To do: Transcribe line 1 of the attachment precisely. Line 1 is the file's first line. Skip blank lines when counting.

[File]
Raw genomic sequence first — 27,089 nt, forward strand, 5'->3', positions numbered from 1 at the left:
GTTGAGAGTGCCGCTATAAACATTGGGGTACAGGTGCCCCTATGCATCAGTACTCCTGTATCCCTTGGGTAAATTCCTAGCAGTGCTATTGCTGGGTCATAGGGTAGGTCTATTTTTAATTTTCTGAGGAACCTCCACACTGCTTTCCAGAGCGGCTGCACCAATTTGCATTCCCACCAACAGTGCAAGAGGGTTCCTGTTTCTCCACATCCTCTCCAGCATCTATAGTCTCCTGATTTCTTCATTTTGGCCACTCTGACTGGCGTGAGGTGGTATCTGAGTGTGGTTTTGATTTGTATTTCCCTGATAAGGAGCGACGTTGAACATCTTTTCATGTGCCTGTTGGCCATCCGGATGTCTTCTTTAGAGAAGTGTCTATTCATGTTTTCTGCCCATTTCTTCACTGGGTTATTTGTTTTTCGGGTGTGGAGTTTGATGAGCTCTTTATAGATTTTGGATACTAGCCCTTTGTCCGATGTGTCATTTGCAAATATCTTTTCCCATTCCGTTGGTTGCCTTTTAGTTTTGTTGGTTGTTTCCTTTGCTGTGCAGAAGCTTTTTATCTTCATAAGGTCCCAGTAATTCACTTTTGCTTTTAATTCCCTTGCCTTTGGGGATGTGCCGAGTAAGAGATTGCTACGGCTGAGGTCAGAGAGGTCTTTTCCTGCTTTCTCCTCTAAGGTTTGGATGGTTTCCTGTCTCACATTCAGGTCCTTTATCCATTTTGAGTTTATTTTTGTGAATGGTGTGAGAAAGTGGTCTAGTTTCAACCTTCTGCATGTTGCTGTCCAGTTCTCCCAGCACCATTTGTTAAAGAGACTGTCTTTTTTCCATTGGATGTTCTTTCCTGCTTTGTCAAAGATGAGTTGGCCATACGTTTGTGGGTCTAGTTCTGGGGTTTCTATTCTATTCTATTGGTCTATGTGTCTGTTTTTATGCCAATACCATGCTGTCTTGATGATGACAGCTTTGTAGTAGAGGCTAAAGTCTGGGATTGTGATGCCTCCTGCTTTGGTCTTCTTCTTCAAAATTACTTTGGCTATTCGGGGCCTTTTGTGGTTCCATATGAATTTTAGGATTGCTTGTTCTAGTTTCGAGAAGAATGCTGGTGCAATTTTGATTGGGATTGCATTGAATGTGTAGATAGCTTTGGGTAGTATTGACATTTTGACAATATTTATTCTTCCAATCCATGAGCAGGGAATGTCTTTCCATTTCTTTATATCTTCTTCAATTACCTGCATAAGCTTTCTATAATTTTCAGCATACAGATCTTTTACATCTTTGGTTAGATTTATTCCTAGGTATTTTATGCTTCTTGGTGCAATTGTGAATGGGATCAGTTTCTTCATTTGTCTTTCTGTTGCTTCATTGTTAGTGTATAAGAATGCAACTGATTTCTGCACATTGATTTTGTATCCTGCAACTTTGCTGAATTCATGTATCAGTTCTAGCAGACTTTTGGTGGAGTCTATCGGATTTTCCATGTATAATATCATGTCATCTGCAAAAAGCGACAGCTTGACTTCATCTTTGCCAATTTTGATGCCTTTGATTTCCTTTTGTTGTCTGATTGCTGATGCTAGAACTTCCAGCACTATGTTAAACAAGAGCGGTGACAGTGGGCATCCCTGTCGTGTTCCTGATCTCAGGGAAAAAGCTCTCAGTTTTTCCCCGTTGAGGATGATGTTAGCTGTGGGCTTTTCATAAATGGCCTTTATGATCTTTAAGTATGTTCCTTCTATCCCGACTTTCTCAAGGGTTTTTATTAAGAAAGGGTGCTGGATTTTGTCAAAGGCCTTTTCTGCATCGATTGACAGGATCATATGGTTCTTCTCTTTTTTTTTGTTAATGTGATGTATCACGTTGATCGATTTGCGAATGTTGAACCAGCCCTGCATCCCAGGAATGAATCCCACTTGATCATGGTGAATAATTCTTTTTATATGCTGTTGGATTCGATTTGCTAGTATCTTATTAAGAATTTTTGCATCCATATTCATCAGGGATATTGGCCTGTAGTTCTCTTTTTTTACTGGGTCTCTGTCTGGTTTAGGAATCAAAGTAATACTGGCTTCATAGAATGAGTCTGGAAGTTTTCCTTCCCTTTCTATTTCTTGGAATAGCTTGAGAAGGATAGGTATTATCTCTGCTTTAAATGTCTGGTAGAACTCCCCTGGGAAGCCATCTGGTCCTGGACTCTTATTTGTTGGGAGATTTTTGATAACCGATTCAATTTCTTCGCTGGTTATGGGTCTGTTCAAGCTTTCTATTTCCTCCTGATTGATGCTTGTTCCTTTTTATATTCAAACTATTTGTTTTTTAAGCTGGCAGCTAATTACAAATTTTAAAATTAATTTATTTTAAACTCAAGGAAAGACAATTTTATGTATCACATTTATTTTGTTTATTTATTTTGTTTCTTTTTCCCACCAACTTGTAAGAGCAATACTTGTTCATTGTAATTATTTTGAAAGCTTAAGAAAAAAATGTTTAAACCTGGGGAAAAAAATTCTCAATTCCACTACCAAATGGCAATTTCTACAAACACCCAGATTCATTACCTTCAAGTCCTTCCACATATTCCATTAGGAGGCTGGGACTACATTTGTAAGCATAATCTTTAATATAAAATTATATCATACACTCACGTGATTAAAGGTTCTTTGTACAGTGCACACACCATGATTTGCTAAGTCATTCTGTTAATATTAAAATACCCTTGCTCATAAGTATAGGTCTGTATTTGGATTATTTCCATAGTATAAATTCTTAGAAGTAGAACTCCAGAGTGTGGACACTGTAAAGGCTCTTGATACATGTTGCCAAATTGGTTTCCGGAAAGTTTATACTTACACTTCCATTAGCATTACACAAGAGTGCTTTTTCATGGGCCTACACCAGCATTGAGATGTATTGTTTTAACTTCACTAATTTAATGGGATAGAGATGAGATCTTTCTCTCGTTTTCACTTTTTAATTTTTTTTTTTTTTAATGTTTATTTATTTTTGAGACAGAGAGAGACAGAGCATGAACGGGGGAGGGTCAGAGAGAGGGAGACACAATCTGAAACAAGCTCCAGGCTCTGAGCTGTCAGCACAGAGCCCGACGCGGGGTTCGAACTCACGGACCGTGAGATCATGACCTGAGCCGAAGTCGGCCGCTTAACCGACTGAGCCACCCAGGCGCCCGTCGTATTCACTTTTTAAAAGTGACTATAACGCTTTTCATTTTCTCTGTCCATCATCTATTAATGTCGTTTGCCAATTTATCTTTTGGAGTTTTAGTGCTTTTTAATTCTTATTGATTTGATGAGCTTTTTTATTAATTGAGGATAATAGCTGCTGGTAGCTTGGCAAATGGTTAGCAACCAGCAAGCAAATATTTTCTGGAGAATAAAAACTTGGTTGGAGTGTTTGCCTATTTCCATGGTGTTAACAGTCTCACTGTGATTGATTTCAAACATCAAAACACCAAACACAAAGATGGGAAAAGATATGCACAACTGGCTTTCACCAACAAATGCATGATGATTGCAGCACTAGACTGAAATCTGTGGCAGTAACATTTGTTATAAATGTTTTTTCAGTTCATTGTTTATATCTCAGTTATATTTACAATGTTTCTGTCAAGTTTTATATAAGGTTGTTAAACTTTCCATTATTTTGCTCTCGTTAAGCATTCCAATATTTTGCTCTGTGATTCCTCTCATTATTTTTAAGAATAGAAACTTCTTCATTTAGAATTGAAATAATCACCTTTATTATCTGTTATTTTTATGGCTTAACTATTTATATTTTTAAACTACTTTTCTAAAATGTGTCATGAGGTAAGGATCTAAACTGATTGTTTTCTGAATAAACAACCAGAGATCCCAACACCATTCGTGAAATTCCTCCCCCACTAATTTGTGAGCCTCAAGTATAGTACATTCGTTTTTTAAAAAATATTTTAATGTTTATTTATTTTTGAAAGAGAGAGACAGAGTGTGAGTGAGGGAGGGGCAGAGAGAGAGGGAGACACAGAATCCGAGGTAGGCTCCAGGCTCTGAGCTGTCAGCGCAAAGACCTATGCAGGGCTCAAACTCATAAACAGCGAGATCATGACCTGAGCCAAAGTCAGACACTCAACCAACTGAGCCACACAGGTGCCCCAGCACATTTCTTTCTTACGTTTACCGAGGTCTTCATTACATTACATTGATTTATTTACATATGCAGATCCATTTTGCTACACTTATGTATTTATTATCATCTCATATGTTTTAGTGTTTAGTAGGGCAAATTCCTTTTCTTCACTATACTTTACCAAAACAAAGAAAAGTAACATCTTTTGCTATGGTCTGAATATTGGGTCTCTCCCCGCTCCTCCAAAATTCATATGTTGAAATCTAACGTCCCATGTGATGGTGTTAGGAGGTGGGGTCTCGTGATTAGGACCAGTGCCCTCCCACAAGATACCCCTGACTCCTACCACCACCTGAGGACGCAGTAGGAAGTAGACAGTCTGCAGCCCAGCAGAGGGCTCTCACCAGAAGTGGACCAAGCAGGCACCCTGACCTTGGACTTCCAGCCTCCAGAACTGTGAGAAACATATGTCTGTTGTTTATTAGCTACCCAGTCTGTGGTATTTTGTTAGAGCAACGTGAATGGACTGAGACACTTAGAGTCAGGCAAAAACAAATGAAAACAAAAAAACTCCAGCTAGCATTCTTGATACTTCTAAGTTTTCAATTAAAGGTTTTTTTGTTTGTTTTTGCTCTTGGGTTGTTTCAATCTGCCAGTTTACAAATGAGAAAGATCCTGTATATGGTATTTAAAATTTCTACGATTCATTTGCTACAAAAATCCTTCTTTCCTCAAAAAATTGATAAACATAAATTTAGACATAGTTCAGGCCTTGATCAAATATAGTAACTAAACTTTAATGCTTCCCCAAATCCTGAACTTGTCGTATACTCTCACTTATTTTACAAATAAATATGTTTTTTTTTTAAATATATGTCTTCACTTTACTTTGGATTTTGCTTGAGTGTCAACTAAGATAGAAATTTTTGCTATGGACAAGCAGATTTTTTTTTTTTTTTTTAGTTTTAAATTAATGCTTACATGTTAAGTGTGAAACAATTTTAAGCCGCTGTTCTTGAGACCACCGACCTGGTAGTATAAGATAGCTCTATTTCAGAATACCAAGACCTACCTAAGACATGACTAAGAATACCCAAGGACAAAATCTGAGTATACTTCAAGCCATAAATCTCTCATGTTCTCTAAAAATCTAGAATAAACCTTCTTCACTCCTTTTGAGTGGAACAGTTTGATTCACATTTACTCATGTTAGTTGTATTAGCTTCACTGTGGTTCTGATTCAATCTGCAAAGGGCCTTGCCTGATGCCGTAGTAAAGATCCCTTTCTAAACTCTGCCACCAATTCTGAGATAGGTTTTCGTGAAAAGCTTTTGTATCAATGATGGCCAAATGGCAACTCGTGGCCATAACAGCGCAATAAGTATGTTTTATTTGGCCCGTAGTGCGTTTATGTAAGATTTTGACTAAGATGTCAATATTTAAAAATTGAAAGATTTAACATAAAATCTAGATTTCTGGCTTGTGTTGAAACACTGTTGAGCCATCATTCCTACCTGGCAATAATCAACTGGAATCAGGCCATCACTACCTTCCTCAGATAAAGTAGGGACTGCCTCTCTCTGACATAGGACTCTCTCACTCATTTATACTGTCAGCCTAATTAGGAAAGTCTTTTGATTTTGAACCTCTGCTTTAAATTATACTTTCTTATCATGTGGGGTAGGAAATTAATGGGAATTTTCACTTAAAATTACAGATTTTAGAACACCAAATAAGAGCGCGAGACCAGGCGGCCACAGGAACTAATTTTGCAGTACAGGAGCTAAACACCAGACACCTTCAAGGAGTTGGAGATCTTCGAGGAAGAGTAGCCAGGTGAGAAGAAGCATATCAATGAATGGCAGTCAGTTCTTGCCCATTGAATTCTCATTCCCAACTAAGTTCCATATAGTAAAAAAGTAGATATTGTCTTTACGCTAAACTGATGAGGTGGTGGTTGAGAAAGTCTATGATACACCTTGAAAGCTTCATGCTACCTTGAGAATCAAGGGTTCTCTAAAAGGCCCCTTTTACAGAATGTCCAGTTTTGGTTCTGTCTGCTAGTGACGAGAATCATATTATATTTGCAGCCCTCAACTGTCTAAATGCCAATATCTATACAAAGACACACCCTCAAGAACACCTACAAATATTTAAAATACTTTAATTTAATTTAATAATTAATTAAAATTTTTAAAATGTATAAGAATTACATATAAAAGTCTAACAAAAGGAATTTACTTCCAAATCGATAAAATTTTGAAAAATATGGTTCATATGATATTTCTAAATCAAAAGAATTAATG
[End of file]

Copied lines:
Raw genomic sequence first — 27,089 nt, forward strand, 5'->3', positions numbered from 1 at the left: